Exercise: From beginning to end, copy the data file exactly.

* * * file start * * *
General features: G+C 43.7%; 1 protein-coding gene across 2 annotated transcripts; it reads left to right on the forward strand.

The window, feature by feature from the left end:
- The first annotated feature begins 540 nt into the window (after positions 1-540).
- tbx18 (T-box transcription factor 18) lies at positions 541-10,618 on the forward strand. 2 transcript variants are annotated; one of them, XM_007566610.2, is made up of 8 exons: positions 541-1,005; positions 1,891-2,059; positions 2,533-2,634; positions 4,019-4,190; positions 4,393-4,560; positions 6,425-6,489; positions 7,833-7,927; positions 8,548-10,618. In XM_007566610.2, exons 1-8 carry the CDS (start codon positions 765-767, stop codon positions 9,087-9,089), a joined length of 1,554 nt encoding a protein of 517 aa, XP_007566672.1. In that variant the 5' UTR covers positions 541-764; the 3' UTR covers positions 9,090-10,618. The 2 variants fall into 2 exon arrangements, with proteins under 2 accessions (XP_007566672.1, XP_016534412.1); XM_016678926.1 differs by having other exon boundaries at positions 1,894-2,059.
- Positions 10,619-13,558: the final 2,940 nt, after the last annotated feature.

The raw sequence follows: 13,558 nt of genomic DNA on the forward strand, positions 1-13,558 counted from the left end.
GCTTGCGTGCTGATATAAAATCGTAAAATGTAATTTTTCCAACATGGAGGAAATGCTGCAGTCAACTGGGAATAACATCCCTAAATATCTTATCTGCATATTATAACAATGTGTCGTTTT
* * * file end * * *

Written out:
General features: G+C 43.7%; 1 protein-coding gene across 2 annotated transcripts; it reads left to right on the forward strand.

The window, feature by feature from the left end:
- The first annotated feature begins 540 nt into the window (after positions 1-540).
- tbx18 (T-box transcription factor 18) lies at positions 541-10,618 on the forward strand. 2 transcript variants are annotated; one of them, XM_007566610.2, is made up of 8 exons: positions 541-1,005; positions 1,891-2,059; positions 2,533-2,634; positions 4,019-4,190; positions 4,393-4,560; positions 6,425-6,489; positions 7,833-7,927; positions 8,548-10,618. In XM_007566610.2, exons 1-8 carry the CDS (start codon positions 765-767, stop codon positions 9,087-9,089), a joined length of 1,554 nt encoding a protein of 517 aa, XP_007566672.1. In that variant the 5' UTR covers positions 541-764; the 3' UTR covers positions 9,090-10,618. The 2 variants fall into 2 exon arrangements, with proteins under 2 accessions (XP_007566672.1, XP_016534412.1); XM_016678926.1 differs by having other exon boundaries at positions 1,894-2,059.
- Positions 10,619-13,558: the final 2,940 nt, after the last annotated feature.

The raw sequence follows: 13,558 nt of genomic DNA on the forward strand, positions 1-13,558 counted from the left end.
GCTTGCGTGCTGATATAAAATCGTAAAATGTAATTTTTCCAACATGGAGGAAATGCTGCAGTCAACTGGGAATAACATCCCTAAATATCTTATCTGCATATTATAACAATGTGTCGTTTT